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GIMP, The GNU Image Manipulation Program, is a popular raster graphics editor application which supports also basic vector graphics.

Gimp screen

Peter Mattis and Spencer Kimball started writing the first version of GIMP (a bitmap editor) as a semester-long project for a class back in 1995 when they were still Berkeley students. After twelve years there are millions of GIMP users worldwide and many programmers working on its development. These efforts are led by Sven Neumann and Mitch Natterer who together with other enthusiasts form the GIMP-Team.

GIMP can be used to process digital graphics and photographs: create pictures, resize and crop photos, combine multiple images, convert different image formats etc. It also allows creating simple animations in GIF format.

Program offers full suite of painting tools (including brushes, pencil, airbrush, cloning tool, etc.), layers and channels, transformation tools (rotate, scale, shear and flip), selection tools (like rectangle, ellipse, free, fuzzy), path tool and supports many file formats, e.g. GIF, JPEG, PNG, XPM, TIFF, TGA, MPEG, PS, PDF, PCX, BMP. Great amount of plug-ins is available, which enables to experiment with different filters. GIMP functions can be called from external programs (such as Script-Fu) what enables automating often repeated or very complicated activities.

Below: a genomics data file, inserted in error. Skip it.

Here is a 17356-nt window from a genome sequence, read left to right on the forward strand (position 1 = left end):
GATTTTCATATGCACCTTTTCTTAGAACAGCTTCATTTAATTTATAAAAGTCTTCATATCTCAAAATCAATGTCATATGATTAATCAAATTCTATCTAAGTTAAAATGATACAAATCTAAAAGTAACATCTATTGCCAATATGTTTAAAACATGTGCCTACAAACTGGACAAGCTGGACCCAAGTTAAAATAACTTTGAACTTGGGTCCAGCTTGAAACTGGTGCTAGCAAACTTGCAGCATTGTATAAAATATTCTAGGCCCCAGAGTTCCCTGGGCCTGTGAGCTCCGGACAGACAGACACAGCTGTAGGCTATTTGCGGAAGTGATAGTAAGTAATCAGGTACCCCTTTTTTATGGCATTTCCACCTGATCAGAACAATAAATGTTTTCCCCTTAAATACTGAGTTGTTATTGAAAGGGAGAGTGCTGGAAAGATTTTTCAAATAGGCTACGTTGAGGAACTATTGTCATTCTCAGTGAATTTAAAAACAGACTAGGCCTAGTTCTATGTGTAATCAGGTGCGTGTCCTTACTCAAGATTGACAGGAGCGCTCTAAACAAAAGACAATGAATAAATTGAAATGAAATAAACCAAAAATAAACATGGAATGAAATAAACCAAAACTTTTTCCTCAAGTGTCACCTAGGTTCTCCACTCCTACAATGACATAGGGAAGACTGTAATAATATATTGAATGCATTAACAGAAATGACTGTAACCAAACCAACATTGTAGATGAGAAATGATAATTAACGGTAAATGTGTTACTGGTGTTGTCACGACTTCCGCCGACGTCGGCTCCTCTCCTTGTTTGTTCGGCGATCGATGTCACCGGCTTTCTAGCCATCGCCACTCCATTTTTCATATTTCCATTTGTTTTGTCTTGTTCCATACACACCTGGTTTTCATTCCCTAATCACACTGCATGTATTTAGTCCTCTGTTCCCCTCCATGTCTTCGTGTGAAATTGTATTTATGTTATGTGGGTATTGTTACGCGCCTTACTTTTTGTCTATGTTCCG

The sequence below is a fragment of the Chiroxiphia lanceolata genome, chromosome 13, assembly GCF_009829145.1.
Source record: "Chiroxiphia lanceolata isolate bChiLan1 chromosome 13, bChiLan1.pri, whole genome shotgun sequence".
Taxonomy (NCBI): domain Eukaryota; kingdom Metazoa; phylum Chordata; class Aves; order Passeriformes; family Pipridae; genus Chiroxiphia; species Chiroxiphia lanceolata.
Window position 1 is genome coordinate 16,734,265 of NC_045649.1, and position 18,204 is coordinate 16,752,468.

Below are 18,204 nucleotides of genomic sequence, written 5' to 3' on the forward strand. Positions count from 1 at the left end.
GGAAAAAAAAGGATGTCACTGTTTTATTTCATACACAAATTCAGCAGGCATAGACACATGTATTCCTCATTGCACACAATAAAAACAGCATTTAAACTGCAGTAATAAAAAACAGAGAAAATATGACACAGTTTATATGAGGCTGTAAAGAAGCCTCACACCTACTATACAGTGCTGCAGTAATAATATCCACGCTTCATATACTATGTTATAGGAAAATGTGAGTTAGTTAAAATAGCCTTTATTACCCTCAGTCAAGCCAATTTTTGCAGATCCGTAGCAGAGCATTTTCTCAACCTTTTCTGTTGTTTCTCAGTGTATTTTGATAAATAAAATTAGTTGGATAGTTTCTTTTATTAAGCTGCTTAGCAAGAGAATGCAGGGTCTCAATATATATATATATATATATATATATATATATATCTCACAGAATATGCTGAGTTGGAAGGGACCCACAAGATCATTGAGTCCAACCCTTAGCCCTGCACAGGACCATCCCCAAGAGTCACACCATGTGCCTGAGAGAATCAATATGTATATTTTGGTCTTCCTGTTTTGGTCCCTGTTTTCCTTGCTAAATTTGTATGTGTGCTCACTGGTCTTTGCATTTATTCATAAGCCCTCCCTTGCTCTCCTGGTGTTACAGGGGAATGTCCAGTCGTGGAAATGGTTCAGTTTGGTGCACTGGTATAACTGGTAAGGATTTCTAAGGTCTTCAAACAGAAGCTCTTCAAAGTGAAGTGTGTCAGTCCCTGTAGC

GIMP has been translated to various languages and ported to many operating systems (including both the most popular Windows or Mac OS X and some of the more exotic ones like i.e. AmigaOS 4). It is one of the flagship apps proved with most GNU/Linux distros.

Program is often referred to as F/OSS equivalent of the popular Adobe Photoshop software package. It is one of the flagship apps provided with most GNU/Linux distros.

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